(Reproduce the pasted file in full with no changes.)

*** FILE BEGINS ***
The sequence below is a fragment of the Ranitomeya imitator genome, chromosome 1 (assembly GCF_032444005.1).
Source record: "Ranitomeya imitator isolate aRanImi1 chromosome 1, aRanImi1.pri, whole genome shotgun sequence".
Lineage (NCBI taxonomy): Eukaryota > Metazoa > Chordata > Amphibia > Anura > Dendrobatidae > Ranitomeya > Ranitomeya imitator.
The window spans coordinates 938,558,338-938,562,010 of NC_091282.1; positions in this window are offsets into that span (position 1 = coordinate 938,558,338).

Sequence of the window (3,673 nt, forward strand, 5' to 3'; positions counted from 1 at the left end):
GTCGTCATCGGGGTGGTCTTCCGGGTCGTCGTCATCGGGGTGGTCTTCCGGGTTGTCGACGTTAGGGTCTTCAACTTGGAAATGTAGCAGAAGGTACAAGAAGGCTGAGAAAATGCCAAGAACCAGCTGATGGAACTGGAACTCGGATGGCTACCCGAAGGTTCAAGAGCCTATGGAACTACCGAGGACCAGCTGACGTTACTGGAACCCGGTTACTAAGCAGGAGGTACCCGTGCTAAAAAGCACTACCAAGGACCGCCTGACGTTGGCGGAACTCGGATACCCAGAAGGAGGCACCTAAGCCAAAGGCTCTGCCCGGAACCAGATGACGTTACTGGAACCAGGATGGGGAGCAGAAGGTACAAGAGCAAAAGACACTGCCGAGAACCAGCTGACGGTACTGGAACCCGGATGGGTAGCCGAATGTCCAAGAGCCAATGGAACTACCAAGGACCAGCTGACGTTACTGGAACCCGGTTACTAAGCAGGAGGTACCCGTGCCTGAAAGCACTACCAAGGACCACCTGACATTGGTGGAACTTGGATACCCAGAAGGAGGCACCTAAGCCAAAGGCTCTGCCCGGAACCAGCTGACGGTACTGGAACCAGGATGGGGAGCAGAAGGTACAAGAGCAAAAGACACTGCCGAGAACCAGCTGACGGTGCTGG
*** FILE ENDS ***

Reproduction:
The sequence below is a fragment of the Ranitomeya imitator genome, chromosome 1 (assembly GCF_032444005.1).
Source record: "Ranitomeya imitator isolate aRanImi1 chromosome 1, aRanImi1.pri, whole genome shotgun sequence".
Lineage (NCBI taxonomy): Eukaryota > Metazoa > Chordata > Amphibia > Anura > Dendrobatidae > Ranitomeya > Ranitomeya imitator.
The window spans coordinates 938,558,338-938,562,010 of NC_091282.1; positions in this window are offsets into that span (position 1 = coordinate 938,558,338).

Sequence of the window (3,673 nt, forward strand, 5' to 3'; positions counted from 1 at the left end):
GTCGTCATCGGGGTGGTCTTCCGGGTCGTCGTCATCGGGGTGGTCTTCCGGGTTGTCGACGTTAGGGTCTTCAACTTGGAAATGTAGCAGAAGGTACAAGAAGGCTGAGAAAATGCCAAGAACCAGCTGATGGAACTGGAACTCGGATGGCTACCCGAAGGTTCAAGAGCCTATGGAACTACCGAGGACCAGCTGACGTTACTGGAACCCGGTTACTAAGCAGGAGGTACCCGTGCTAAAAAGCACTACCAAGGACCGCCTGACGTTGGCGGAACTCGGATACCCAGAAGGAGGCACCTAAGCCAAAGGCTCTGCCCGGAACCAGATGACGTTACTGGAACCAGGATGGGGAGCAGAAGGTACAAGAGCAAAAGACACTGCCGAGAACCAGCTGACGGTACTGGAACCCGGATGGGTAGCCGAATGTCCAAGAGCCAATGGAACTACCAAGGACCAGCTGACGTTACTGGAACCCGGTTACTAAGCAGGAGGTACCCGTGCCTGAAAGCACTACCAAGGACCACCTGACATTGGTGGAACTTGGATACCCAGAAGGAGGCACCTAAGCCAAAGGCTCTGCCCGGAACCAGCTGACGGTACTGGAACCAGGATGGGGAGCAGAAGGTACAAGAGCAAAAGACACTGCCGAGAACCAGCTGACGGTGCTGG